If you have read your own breed standard
you are well aware of the faults stated within, some variations may be
stated as minor or major. Flaws of course are most times never mentioned
within a standard, so I will attempt to give some examples of those
slight imperfections that sometimes judges find so offensive as to put
an exhibit out of contention. There are however, a few elusive examples
of circumstances within breed standards that guide us to proper
appraisal of a breed stating that a judge should or should not fault an
exhibit accordingly. Example #1 The Samoyed standard states “ A judge
should always see the tail over the back once when judging”. The
standard of the German Shorthaired Pointer states “A dog in hard and
lean condition is not to be penalized.” In most cases depending on the
breed these issues would not enter into your overall opinion of an
Here are some examples of flaws that I
feel should be of little or no consequence when viewing any high quality
animal. Some may be more breed specific than others. Please remember
every situation is unique and there is much gray area and subjectivity
in dog judging. These examples only apply where limitations are not
otherwise provided for within any given standard.
Scars or imperfections in the coat.
Sun fading or slight variations from
Light masked or excessive darkness of
A slight crook or bump in the tail
A light toenail or missing toenail.
Missing, crooked or recessed teeth.
(disqualification to some breeds, not mentioned in other standards.)
A stitch or small injury ( sore eye,
sore tail, or elbow bruised)
Performance related flaws:
Handling, where presentation is altered
by human error.
Stepping back off an examination,
especially while distracted or in young exhibits.
Performance lessened by silly behavior
of a youngster or even an adult so long as it is corrected for proper
appraisal of the exhibit.
Performance lessened due to
circumstances such as small rings and undesirable facilities.
There are so many other examples that
could be represented, but I think this gives one a general idea. One of
my mentors once said to me that it was my responsibility as a judge to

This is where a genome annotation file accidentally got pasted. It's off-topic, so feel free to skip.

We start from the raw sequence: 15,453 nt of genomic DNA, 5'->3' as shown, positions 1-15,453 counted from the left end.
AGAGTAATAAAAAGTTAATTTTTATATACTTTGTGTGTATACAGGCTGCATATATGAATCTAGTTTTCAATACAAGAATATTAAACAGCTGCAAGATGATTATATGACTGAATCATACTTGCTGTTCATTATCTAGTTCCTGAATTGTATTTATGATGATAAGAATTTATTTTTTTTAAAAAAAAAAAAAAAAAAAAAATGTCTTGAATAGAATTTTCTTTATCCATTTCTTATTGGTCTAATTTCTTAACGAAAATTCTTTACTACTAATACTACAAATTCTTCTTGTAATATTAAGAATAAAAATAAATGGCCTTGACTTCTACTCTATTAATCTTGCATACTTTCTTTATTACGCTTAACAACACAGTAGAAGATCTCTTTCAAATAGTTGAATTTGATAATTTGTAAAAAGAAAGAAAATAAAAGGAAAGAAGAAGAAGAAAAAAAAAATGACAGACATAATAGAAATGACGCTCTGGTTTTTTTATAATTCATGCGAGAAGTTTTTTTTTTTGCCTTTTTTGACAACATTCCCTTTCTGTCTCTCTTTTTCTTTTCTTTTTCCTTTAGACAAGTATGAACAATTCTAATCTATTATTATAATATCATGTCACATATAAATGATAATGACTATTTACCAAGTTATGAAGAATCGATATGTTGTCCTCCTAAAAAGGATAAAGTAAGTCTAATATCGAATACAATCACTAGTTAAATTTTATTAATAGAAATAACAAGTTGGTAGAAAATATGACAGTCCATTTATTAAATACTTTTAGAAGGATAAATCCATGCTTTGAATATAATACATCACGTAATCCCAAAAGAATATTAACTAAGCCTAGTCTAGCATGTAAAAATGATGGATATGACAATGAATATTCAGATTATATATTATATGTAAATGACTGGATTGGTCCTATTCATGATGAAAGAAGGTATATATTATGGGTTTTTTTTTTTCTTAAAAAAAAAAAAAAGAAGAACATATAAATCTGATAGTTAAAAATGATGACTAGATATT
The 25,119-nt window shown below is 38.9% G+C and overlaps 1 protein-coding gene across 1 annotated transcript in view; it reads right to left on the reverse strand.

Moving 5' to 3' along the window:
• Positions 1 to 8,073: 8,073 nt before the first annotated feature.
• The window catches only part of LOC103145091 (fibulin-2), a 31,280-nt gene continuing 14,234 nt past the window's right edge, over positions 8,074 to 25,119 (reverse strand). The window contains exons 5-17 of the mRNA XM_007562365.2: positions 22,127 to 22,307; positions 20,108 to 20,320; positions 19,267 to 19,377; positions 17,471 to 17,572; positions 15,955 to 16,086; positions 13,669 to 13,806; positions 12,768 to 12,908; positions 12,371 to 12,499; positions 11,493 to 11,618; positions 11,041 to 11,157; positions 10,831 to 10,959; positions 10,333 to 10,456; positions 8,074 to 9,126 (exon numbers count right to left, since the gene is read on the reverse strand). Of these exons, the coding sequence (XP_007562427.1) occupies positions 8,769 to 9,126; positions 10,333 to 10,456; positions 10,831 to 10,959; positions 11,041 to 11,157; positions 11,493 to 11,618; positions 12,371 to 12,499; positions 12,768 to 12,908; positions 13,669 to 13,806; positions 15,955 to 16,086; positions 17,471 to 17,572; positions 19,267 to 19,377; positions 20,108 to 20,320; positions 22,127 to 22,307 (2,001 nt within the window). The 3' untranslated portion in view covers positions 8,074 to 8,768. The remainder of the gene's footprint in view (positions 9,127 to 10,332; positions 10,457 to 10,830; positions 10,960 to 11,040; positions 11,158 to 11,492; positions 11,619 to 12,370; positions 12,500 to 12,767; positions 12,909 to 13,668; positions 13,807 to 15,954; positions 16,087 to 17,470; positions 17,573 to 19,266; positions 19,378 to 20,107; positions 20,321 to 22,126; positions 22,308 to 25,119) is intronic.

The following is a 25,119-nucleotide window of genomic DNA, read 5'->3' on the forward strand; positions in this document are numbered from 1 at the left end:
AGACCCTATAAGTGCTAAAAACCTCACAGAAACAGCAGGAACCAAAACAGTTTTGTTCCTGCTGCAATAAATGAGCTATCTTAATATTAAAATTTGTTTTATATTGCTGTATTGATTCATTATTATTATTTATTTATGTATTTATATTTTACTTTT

find the best dog and make sure that it ends up the winner. Making it
win meant when a situation arose where a slight performance flaw or
physical flaw occurred, not to throw the baby out with the bath water!
As judges it is our sole responsibility to find the best exhibit in
I often find myself giving
beginners small lessons in the ring to improve their dogs performance,
sometimes even the occasional “old timer” can benefit from a lesson or two. The
ideal scenario for handler and judge alike would to be presented with
the highest quality exhibit, perfectly trained and conditioned,
unfortunately that so very often is not the case for various reasons. I
do feel that while the quality and technical ability has risen in the
handling field, unfortunately the emphasis on the very purpose of the
dog show has fallen by the wayside, especially so in the young and
upcoming handlers. It is the judges sole responsibility to appraise a
breed with the eye of the breeder at all times. It’s the responsibility
of the handler to present the breed to best of his or her ability.
Sometimes circumstances arise where judges and handlers alike have to
alter their performances to fit any given situation. My advise to anyone
as a previous professional handler and breeder exhibitor, be aware of
the quality of your exhibit and know when you have the best dog and when
you do not. Understand when those minor variations in the competition
are truly all that separate them from being ideal, even with a little
helpful advise, they should always end up the winner.
Within our beloved breed we are gifted
with so very many talented breeder owner, professional handlers who
truly aspire to breed and exhibit only the finest specimen. Having
walked in those shoes for a very long time, I truly understand how
frustrating it can be. One hard lesson to learn was that a good
performance, good condition or a good handler does not make a good dog
it simply enhances the overall appearances. A good dog is easy to find,
but when the previously mentioned advantages are not up to par, as a
judge, certain adjustments might need to be made in order to perform the
job we are expected and committed to do. One can occasionally be fooled
by a superb handling job, but never should one be fooled or confused by
small imperfections and flaws. Even great dogs have flaws or even
faults! A quality judge knows the difference and rewards the dogs
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